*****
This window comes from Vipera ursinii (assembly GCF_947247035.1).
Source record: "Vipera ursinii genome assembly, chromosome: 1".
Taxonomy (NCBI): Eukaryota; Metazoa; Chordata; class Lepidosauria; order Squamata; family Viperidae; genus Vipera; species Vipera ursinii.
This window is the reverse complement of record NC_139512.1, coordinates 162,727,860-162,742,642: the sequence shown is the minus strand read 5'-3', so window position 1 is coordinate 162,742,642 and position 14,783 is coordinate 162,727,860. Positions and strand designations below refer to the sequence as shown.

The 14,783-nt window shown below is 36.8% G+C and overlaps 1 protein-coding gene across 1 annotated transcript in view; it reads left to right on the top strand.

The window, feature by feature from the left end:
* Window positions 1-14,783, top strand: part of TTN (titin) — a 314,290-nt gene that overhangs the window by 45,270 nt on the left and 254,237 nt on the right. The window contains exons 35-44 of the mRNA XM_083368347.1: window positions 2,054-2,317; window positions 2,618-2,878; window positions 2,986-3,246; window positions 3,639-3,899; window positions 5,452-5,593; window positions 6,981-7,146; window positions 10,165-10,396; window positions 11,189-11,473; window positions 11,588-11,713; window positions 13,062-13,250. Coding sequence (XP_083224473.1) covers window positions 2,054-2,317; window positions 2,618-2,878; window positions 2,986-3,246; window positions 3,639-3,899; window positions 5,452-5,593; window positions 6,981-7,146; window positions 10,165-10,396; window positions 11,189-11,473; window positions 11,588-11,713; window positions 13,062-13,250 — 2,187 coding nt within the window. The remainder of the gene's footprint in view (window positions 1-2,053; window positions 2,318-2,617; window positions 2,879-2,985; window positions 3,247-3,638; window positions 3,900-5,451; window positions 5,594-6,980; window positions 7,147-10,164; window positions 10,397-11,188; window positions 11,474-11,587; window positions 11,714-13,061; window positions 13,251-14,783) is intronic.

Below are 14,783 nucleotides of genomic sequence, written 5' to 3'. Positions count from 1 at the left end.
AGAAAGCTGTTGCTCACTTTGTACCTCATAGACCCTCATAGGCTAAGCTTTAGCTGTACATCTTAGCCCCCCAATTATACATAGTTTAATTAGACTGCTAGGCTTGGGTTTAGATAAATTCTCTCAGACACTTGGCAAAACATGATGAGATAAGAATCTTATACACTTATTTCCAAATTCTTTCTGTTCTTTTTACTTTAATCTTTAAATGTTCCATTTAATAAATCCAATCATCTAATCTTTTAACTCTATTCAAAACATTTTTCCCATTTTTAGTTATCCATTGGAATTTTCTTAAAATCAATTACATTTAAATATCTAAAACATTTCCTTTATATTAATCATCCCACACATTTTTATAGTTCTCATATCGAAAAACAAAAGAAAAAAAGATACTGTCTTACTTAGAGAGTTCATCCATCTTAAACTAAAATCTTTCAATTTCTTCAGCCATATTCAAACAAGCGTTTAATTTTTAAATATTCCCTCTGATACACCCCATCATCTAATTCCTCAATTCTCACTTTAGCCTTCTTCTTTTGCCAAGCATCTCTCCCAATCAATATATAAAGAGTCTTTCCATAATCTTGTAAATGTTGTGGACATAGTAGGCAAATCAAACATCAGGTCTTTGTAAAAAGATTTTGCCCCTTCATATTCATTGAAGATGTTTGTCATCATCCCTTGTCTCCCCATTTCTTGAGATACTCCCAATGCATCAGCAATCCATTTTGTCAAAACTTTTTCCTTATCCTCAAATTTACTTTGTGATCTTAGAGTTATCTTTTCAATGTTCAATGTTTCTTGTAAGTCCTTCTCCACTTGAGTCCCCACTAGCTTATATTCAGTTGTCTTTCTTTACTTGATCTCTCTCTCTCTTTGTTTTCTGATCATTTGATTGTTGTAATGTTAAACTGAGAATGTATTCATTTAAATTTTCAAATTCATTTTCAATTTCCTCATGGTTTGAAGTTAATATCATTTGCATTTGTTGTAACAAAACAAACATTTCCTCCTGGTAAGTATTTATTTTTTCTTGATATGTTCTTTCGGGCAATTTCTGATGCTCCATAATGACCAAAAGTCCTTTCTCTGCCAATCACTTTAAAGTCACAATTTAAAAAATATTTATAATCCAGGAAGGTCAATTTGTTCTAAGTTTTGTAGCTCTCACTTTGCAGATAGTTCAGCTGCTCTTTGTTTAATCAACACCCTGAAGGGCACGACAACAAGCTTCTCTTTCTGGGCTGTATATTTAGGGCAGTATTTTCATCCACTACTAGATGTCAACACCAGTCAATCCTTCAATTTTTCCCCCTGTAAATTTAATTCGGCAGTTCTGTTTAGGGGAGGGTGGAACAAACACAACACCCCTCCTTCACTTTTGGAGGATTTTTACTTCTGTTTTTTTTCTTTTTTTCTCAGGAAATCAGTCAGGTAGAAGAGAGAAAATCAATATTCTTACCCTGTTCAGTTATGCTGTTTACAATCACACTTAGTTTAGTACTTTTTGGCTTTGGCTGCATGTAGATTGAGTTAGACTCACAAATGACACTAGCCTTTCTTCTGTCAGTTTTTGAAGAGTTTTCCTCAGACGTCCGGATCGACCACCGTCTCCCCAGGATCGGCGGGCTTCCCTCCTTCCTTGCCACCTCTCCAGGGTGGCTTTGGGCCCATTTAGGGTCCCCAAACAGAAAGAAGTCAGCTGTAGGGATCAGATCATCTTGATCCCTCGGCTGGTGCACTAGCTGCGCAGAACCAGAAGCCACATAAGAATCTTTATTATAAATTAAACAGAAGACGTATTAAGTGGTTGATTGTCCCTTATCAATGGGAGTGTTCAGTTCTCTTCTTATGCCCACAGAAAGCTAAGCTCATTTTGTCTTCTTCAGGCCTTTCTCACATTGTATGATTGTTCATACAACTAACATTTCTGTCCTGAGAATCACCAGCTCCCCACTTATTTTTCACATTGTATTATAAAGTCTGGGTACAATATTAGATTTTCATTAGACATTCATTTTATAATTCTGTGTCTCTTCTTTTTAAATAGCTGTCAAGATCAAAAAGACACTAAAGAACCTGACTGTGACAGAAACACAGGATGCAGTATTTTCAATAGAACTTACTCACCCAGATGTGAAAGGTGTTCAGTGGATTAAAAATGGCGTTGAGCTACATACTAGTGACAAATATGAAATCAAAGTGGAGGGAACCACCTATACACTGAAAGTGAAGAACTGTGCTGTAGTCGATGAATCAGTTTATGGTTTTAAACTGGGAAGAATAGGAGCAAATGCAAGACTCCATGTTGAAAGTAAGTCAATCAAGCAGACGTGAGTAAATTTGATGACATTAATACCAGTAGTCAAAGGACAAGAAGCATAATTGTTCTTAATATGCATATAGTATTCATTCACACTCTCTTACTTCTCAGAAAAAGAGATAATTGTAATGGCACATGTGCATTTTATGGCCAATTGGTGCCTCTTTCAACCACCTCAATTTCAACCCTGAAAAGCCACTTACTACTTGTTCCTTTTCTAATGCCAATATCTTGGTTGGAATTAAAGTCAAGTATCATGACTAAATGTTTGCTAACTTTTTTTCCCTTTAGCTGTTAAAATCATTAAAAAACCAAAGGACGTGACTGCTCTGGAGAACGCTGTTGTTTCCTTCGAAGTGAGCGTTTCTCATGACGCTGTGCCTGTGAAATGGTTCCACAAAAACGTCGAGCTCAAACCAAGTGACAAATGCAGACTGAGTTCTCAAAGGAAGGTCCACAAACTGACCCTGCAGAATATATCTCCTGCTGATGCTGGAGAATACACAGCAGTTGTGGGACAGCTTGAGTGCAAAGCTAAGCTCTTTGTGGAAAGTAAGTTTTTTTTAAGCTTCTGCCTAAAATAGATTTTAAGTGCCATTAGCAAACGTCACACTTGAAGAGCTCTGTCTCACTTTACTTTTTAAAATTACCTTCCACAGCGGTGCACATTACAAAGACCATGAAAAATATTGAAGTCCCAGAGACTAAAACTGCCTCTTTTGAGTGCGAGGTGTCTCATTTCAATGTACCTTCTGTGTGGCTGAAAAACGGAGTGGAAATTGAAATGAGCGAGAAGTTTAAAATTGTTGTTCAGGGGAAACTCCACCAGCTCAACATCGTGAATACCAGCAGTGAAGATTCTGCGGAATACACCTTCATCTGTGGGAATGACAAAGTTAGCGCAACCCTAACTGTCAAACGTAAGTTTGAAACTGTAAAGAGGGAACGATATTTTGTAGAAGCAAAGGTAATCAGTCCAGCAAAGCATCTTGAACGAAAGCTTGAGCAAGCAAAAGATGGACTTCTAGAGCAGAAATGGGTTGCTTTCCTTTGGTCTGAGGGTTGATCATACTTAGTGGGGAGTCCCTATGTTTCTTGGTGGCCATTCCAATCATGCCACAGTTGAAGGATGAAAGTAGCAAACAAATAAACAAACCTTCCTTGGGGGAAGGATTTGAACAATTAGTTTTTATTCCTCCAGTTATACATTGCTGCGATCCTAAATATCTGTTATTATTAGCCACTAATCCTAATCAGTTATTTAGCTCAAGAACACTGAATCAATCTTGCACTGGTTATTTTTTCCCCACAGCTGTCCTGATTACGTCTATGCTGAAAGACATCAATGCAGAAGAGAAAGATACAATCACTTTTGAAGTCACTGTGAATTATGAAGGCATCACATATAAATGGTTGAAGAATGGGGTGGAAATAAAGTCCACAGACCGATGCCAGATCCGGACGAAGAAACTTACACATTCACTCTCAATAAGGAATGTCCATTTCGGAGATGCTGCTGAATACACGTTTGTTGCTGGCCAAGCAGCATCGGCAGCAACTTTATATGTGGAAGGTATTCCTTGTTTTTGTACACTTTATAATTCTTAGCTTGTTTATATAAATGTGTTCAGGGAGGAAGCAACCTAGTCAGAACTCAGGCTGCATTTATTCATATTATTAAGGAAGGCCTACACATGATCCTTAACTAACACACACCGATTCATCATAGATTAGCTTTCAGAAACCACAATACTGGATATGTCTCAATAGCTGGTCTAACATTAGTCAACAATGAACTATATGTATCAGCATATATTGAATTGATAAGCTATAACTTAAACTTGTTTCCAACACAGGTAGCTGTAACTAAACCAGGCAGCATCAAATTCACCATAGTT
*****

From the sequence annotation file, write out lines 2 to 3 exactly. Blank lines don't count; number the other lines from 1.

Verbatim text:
Source record: "Vipera ursinii genome assembly, chromosome: 1".
Taxonomy (NCBI): Eukaryota; Metazoa; Chordata; class Lepidosauria; order Squamata; family Viperidae; genus Vipera; species Vipera ursinii.